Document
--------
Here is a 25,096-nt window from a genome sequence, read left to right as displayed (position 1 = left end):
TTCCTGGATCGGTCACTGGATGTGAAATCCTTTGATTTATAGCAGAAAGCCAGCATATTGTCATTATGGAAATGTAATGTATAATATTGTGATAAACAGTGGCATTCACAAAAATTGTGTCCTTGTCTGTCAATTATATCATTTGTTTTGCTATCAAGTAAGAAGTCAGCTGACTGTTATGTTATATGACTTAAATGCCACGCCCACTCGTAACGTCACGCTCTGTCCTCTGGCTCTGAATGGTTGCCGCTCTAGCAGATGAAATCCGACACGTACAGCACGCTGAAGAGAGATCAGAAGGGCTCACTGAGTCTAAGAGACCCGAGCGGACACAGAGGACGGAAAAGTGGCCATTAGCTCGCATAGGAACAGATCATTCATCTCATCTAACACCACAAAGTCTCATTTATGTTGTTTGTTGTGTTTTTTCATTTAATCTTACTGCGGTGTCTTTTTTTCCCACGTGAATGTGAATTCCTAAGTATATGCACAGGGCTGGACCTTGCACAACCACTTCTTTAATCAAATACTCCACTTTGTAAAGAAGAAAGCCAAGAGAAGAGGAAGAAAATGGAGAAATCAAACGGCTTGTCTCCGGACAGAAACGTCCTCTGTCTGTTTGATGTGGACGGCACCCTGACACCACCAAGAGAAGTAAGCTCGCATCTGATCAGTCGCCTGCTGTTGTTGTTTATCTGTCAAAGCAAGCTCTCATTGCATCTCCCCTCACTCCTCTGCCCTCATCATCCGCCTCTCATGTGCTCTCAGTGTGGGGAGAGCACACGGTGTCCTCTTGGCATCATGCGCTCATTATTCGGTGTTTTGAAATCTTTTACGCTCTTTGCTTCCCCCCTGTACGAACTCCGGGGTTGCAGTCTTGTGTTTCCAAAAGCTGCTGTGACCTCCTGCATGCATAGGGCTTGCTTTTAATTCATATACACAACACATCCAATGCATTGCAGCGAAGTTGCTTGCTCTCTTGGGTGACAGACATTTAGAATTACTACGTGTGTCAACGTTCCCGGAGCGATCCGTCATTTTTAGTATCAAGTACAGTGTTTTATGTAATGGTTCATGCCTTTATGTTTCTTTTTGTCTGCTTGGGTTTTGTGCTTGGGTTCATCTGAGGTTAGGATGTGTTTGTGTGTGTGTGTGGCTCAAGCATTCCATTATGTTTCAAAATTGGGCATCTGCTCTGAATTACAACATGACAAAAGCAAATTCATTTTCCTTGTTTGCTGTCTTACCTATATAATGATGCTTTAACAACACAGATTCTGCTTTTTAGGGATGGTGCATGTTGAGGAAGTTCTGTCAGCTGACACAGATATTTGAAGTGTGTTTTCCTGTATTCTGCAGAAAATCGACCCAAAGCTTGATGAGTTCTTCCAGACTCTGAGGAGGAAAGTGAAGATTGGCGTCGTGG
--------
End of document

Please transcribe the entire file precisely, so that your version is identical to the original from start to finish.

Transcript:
Here is a 25,096-nt window from a genome sequence, read left to right as displayed (position 1 = left end):
TTCCTGGATCGGTCACTGGATGTGAAATCCTTTGATTTATAGCAGAAAGCCAGCATATTGTCATTATGGAAATGTAATGTATAATATTGTGATAAACAGTGGCATTCACAAAAATTGTGTCCTTGTCTGTCAATTATATCATTTGTTTTGCTATCAAGTAAGAAGTCAGCTGACTGTTATGTTATATGACTTAAATGCCACGCCCACTCGTAACGTCACGCTCTGTCCTCTGGCTCTGAATGGTTGCCGCTCTAGCAGATGAAATCCGACACGTACAGCACGCTGAAGAGAGATCAGAAGGGCTCACTGAGTCTAAGAGACCCGAGCGGACACAGAGGACGGAAAAGTGGCCATTAGCTCGCATAGGAACAGATCATTCATCTCATCTAACACCACAAAGTCTCATTTATGTTGTTTGTTGTGTTTTTTCATTTAATCTTACTGCGGTGTCTTTTTTTCCCACGTGAATGTGAATTCCTAAGTATATGCACAGGGCTGGACCTTGCACAACCACTTCTTTAATCAAATACTCCACTTTGTAAAGAAGAAAGCCAAGAGAAGAGGAAGAAAATGGAGAAATCAAACGGCTTGTCTCCGGACAGAAACGTCCTCTGTCTGTTTGATGTGGACGGCACCCTGACACCACCAAGAGAAGTAAGCTCGCATCTGATCAGTCGCCTGCTGTTGTTGTTTATCTGTCAAAGCAAGCTCTCATTGCATCTCCCCTCACTCCTCTGCCCTCATCATCCGCCTCTCATGTGCTCTCAGTGTGGGGAGAGCACACGGTGTCCTCTTGGCATCATGCGCTCATTATTCGGTGTTTTGAAATCTTTTACGCTCTTTGCTTCCCCCCTGTACGAACTCCGGGGTTGCAGTCTTGTGTTTCCAAAAGCTGCTGTGACCTCCTGCATGCATAGGGCTTGCTTTTAATTCATATACACAACACATCCAATGCATTGCAGCGAAGTTGCTTGCTCTCTTGGGTGACAGACATTTAGAATTACTACGTGTGTCAACGTTCCCGGAGCGATCCGTCATTTTTAGTATCAAGTACAGTGTTTTATGTAATGGTTCATGCCTTTATGTTTCTTTTTGTCTGCTTGGGTTTTGTGCTTGGGTTCATCTGAGGTTAGGATGTGTTTGTGTGTGTGTGTGGCTCAAGCATTCCATTATGTTTCAAAATTGGGCATCTGCTCTGAATTACAACATGACAAAAGCAAATTCATTTTCCTTGTTTGCTGTCTTACCTATATAATGATGCTTTAACAACACAGATTCTGCTTTTTAGGGATGGTGCATGTTGAGGAAGTTCTGTCAGCTGACACAGATATTTGAAGTGTGTTTTCCTGTATTCTGCAGAAAATCGACCCAAAGCTTGATGAGTTCTTCCAGACTCTGAGGAGGAAAGTGAAGATTGGCGTCGTGG